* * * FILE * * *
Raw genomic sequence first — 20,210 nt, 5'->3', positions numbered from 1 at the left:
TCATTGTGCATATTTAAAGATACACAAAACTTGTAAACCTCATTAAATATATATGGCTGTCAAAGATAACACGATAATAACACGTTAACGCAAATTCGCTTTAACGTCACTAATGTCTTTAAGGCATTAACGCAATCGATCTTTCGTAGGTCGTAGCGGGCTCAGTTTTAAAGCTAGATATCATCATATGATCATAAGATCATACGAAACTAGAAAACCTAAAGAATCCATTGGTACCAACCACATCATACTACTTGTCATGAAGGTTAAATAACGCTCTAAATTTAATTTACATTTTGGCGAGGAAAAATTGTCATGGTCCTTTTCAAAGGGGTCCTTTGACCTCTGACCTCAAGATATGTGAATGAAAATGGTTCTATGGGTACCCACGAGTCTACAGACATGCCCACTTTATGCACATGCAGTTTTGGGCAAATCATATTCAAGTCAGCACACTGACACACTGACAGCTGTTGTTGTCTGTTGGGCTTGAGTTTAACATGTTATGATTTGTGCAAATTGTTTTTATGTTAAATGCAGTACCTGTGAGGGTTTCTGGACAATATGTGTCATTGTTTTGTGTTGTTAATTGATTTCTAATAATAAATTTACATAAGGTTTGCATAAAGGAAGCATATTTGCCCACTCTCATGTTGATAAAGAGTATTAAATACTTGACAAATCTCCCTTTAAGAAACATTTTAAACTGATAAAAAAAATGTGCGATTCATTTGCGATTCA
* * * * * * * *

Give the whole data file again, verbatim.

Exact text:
Raw genomic sequence first — 20,210 nt, 5'->3', positions numbered from 1 at the left:
TCATTGTGCATATTTAAAGATACACAAAACTTGTAAACCTCATTAAATATATATGGCTGTCAAAGATAACACGATAATAACACGTTAACGCAAATTCGCTTTAACGTCACTAATGTCTTTAAGGCATTAACGCAATCGATCTTTCGTAGGTCGTAGCGGGCTCAGTTTTAAAGCTAGATATCATCATATGATCATAAGATCATACGAAACTAGAAAACCTAAAGAATCCATTGGTACCAACCACATCATACTACTTGTCATGAAGGTTAAATAACGCTCTAAATTTAATTTACATTTTGGCGAGGAAAAATTGTCATGGTCCTTTTCAAAGGGGTCCTTTGACCTCTGACCTCAAGATATGTGAATGAAAATGGTTCTATGGGTACCCACGAGTCTACAGACATGCCCACTTTATGCACATGCAGTTTTGGGCAAATCATATTCAAGTCAGCACACTGACACACTGACAGCTGTTGTTGTCTGTTGGGCTTGAGTTTAACATGTTATGATTTGTGCAAATTGTTTTTATGTTAAATGCAGTACCTGTGAGGGTTTCTGGACAATATGTGTCATTGTTTTGTGTTGTTAATTGATTTCTAATAATAAATTTACATAAGGTTTGCATAAAGGAAGCATATTTGCCCACTCTCATGTTGATAAAGAGTATTAAATACTTGACAAATCTCCCTTTAAGAAACATTTTAAACTGATAAAAAAAATGTGCGATTCATTTGCGATTCA